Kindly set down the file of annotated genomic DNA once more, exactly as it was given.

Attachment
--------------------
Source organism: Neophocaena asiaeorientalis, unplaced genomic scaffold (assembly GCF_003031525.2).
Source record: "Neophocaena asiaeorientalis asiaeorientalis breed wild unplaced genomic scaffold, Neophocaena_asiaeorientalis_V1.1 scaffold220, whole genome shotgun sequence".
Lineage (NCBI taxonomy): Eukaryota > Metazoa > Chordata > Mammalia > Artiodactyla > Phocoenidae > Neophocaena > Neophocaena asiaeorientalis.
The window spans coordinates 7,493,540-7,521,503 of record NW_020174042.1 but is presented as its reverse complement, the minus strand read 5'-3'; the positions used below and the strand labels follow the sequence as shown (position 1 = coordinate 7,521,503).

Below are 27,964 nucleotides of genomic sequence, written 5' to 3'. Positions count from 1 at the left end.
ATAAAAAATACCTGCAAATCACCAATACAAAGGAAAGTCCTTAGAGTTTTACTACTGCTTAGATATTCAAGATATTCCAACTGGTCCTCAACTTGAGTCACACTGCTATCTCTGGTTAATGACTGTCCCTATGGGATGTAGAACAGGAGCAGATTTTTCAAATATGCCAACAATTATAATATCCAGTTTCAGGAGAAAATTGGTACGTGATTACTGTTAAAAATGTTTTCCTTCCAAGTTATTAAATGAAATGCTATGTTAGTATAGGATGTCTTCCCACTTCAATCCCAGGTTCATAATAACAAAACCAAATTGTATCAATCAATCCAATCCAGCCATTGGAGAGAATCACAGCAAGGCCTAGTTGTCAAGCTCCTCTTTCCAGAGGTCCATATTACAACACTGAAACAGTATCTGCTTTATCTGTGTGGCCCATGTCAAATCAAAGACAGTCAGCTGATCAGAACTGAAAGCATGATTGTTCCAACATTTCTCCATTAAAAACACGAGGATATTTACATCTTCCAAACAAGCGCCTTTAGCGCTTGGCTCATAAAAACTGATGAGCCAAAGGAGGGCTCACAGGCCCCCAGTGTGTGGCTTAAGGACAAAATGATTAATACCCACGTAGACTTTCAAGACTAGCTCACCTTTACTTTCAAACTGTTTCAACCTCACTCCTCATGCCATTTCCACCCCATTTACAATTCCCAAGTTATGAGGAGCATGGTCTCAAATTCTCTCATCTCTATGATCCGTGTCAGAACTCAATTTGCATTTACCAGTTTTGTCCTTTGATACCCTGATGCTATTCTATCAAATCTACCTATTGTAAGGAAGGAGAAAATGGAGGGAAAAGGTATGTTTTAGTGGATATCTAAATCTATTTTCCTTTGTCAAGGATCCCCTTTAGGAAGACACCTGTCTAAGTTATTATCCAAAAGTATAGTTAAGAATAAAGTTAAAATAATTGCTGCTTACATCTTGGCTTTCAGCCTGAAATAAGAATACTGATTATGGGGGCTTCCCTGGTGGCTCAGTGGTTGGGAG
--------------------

Source organism: Neophocaena asiaeorientalis, unplaced genomic scaffold (assembly GCF_003031525.2).
Source record: "Neophocaena asiaeorientalis asiaeorientalis breed wild unplaced genomic scaffold, Neophocaena_asiaeorientalis_V1.1 scaffold220, whole genome shotgun sequence".
Lineage (NCBI taxonomy): Eukaryota > Metazoa > Chordata > Mammalia > Artiodactyla > Phocoenidae > Neophocaena > Neophocaena asiaeorientalis.
The window spans coordinates 7,493,540-7,521,503 of record NW_020174042.1 but is presented as its reverse complement, the minus strand read 5'-3'; the positions used below and the strand labels follow the sequence as shown (position 1 = coordinate 7,521,503).

Below are 27,964 nucleotides of genomic sequence, written 5' to 3'. Positions count from 1 at the left end.
ATAAAAAATACCTGCAAATCACCAATACAAAGGAAAGTCCTTAGAGTTTTACTACTGCTTAGATATTCAAGATATTCCAACTGGTCCTCAACTTGAGTCACACTGCTATCTCTGGTTAATGACTGTCCCTATGGGATGTAGAACAGGAGCAGATTTTTCAAATATGCCAACAATTATAATATCCAGTTTCAGGAGAAAATTGGTACGTGATTACTGTTAAAAATGTTTTCCTTCCAAGTTATTAAATGAAATGCTATGTTAGTATAGGATGTCTTCCCACTTCAATCCCAGGTTCATAATAACAAAACCAAATTGTATCAATCAATCCAATCCAGCCATTGGAGAGAATCACAGCAAGGCCTAGTTGTCAAGCTCCTCTTTCCAGAGGTCCATATTACAACACTGAAACAGTATCTGCTTTATCTGTGTGGCCCATGTCAAATCAAAGACAGTCAGCTGATCAGAACTGAAAGCATGATTGTTCCAACATTTCTCCATTAAAAACACGAGGATATTTACATCTTCCAAACAAGCGCCTTTAGCGCTTGGCTCATAAAAACTGATGAGCCAAAGGAGGGCTCACAGGCCCCCAGTGTGTGGCTTAAGGACAAAATGATTAATACCCACGTAGACTTTCAAGACTAGCTCACCTTTACTTTCAAACTGTTTCAACCTCACTCCTCATGCCATTTCCACCCCATTTACAATTCCCAAGTTATGAGGAGCATGGTCTCAAATTCTCTCATCTCTATGATCCGTGTCAGAACTCAATTTGCATTTACCAGTTTTGTCCTTTGATACCCTGATGCTATTCTATCAAATCTACCTATTGTAAGGAAGGAGAAAATGGAGGGAAAAGGTATGTTTTAGTGGATATCTAAATCTATTTTCCTTTGTCAAGGATCCCCTTTAGGAAGACACCTGTCTAAGTTATTATCCAAAAGTATAGTTAAGAATAAAGTTAAAATAATTGCTGCTTACATCTTGGCTTTCAGCCTGAAATAAGAATACTGATTATGGGGGCTTCCCTGGTGGCTCAGTGGTTGGGAG